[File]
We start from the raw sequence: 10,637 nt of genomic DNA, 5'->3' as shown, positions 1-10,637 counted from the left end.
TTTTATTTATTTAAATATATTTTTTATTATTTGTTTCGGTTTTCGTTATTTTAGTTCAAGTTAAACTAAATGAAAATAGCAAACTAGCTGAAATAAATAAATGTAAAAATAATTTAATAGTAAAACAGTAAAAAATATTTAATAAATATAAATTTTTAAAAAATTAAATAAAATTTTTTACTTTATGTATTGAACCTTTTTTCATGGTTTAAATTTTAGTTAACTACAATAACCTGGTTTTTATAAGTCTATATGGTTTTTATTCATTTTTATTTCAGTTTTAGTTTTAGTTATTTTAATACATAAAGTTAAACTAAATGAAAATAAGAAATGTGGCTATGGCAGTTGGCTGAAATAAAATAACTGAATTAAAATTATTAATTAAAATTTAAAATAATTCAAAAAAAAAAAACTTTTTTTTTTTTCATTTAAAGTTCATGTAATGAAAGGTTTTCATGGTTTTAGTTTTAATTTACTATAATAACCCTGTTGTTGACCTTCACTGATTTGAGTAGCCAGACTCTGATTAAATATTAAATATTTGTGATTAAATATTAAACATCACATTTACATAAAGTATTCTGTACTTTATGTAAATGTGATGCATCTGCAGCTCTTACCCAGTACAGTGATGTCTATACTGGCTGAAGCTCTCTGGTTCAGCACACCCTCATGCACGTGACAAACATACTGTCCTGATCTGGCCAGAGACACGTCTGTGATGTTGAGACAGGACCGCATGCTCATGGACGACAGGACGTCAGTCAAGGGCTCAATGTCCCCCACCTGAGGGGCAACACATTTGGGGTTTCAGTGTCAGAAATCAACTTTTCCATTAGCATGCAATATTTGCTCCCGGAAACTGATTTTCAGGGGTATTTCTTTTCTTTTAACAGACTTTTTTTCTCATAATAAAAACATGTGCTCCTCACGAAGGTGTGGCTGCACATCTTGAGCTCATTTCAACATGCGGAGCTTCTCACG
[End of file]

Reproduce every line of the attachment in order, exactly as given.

We start from the raw sequence: 10,637 nt of genomic DNA, 5'->3' as shown, positions 1-10,637 counted from the left end.
TTTTATTTATTTAAATATATTTTTTATTATTTGTTTCGGTTTTCGTTATTTTAGTTCAAGTTAAACTAAATGAAAATAGCAAACTAGCTGAAATAAATAAATGTAAAAATAATTTAATAGTAAAACAGTAAAAAATATTTAATAAATATAAATTTTTAAAAAATTAAATAAAATTTTTTACTTTATGTATTGAACCTTTTTTCATGGTTTAAATTTTAGTTAACTACAATAACCTGGTTTTTATAAGTCTATATGGTTTTTATTCATTTTTATTTCAGTTTTAGTTTTAGTTATTTTAATACATAAAGTTAAACTAAATGAAAATAAGAAATGTGGCTATGGCAGTTGGCTGAAATAAAATAACTGAATTAAAATTATTAATTAAAATTTAAAATAATTCAAAAAAAAAAAACTTTTTTTTTTTTCATTTAAAGTTCATGTAATGAAAGGTTTTCATGGTTTTAGTTTTAATTTACTATAATAACCCTGTTGTTGACCTTCACTGATTTGAGTAGCCAGACTCTGATTAAATATTAAATATTTGTGATTAAATATTAAACATCACATTTACATAAAGTATTCTGTACTTTATGTAAATGTGATGCATCTGCAGCTCTTACCCAGTACAGTGATGTCTATACTGGCTGAAGCTCTCTGGTTCAGCACACCCTCATGCACGTGACAAACATACTGTCCTGATCTGGCCAGAGACACGTCTGTGATGTTGAGACAGGACCGCATGCTCATGGACGACAGGACGTCAGTCAAGGGCTCAATGTCCCCCACCTGAGGGGCAACACATTTGGGGTTTCAGTGTCAGAAATCAACTTTTCCATTAGCATGCAATATTTGCTCCCGGAAACTGATTTTCAGGGGTATTTCTTTTCTTTTAACAGACTTTTTTTCTCATAATAAAAACATGTGCTCCTCACGAAGGTGTGGCTGCACATCTTGAGCTCATTTCAACATGCGGAGCTTCTCACG